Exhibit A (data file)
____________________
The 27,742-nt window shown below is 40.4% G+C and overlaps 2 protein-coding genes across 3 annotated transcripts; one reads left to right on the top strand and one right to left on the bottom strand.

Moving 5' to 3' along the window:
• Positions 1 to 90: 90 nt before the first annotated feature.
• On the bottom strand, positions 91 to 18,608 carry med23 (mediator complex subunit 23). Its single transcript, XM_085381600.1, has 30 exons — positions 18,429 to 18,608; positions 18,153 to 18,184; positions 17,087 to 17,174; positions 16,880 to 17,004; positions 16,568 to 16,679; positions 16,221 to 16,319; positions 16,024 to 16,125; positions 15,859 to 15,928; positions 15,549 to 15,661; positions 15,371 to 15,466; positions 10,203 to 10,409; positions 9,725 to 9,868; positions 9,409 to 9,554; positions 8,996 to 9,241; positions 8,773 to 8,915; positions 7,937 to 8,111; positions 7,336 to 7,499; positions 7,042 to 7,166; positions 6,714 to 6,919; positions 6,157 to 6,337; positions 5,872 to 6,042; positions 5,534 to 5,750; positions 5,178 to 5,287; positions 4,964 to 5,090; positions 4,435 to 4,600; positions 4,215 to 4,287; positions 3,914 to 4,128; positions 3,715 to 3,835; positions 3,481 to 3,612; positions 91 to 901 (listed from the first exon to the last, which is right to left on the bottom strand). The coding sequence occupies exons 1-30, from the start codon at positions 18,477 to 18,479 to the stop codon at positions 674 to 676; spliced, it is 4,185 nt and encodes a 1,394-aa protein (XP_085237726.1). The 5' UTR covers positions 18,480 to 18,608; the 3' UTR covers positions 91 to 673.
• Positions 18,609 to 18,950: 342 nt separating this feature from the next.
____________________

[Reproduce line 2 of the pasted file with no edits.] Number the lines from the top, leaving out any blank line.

Moving 5' to 3' along the window: